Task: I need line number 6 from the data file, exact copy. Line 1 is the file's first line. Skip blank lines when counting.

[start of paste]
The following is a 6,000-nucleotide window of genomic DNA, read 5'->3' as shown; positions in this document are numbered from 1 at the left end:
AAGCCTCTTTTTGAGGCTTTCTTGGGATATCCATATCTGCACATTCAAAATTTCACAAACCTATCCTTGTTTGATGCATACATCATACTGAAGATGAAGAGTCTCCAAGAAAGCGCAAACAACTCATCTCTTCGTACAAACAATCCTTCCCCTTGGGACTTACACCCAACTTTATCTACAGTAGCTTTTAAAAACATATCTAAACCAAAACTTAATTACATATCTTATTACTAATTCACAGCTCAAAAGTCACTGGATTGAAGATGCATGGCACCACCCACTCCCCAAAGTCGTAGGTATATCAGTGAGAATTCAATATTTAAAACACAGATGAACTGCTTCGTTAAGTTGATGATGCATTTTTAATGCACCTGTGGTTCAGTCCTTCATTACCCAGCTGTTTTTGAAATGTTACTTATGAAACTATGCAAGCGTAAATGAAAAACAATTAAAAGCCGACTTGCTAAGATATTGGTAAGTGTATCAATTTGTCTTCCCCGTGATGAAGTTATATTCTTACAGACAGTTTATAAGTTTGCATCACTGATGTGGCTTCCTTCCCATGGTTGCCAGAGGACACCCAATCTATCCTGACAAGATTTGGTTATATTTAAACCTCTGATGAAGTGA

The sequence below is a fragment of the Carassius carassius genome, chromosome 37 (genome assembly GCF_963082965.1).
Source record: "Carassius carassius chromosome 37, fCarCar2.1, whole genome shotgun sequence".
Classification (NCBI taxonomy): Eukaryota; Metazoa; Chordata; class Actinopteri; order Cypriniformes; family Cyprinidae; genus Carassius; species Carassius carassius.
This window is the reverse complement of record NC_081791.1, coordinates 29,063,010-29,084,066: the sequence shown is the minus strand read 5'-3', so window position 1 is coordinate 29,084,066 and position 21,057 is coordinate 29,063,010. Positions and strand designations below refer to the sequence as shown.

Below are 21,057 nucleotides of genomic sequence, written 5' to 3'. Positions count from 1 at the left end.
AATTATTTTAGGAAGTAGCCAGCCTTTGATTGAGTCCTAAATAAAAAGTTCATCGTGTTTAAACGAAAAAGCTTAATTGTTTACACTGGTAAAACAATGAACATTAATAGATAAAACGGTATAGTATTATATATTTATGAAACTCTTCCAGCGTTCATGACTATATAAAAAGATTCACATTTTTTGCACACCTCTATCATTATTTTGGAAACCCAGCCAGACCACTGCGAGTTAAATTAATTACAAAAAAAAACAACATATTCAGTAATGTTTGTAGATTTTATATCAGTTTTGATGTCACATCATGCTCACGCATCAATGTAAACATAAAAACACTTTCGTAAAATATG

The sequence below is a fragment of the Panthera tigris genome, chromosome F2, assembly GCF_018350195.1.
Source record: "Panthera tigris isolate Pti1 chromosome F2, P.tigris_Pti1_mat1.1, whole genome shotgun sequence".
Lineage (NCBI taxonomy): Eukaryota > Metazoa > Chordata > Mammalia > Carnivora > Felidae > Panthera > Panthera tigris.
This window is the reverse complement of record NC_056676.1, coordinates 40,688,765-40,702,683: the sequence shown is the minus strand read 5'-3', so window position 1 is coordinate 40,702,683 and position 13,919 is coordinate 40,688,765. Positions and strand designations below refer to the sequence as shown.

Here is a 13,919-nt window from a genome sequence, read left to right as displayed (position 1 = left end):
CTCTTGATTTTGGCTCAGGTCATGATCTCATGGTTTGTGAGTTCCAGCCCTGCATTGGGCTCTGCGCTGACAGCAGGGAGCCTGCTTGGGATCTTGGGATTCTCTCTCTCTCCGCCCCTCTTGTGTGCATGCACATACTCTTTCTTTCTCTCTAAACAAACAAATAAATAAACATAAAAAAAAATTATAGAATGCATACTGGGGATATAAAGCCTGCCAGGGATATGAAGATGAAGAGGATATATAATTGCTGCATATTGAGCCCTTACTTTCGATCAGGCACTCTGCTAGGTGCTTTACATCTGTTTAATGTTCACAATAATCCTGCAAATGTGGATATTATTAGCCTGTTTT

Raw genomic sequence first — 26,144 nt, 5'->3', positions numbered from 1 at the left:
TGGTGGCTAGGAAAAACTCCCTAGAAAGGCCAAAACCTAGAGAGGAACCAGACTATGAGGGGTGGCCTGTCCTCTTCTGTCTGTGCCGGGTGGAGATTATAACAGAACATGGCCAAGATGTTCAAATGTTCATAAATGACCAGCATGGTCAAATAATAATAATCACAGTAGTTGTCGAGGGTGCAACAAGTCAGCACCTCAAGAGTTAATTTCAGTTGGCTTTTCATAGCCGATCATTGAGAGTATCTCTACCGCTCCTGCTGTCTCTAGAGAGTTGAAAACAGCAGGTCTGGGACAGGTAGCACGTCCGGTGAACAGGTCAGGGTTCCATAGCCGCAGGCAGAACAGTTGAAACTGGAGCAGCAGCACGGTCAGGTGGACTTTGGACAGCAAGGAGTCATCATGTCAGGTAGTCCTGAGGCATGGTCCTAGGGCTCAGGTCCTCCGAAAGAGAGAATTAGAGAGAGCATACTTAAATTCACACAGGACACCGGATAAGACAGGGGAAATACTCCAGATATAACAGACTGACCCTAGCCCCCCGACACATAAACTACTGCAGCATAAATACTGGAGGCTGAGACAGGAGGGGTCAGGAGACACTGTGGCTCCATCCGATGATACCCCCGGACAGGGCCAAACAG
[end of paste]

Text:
This window is the reverse complement of record NC_081791.1, coordinates 29,063,010-29,084,066: the sequence shown is the minus strand read 5'-3', so window position 1 is coordinate 29,084,066 and position 21,057 is coordinate 29,063,010. Positions and strand designations below refer to the sequence as shown.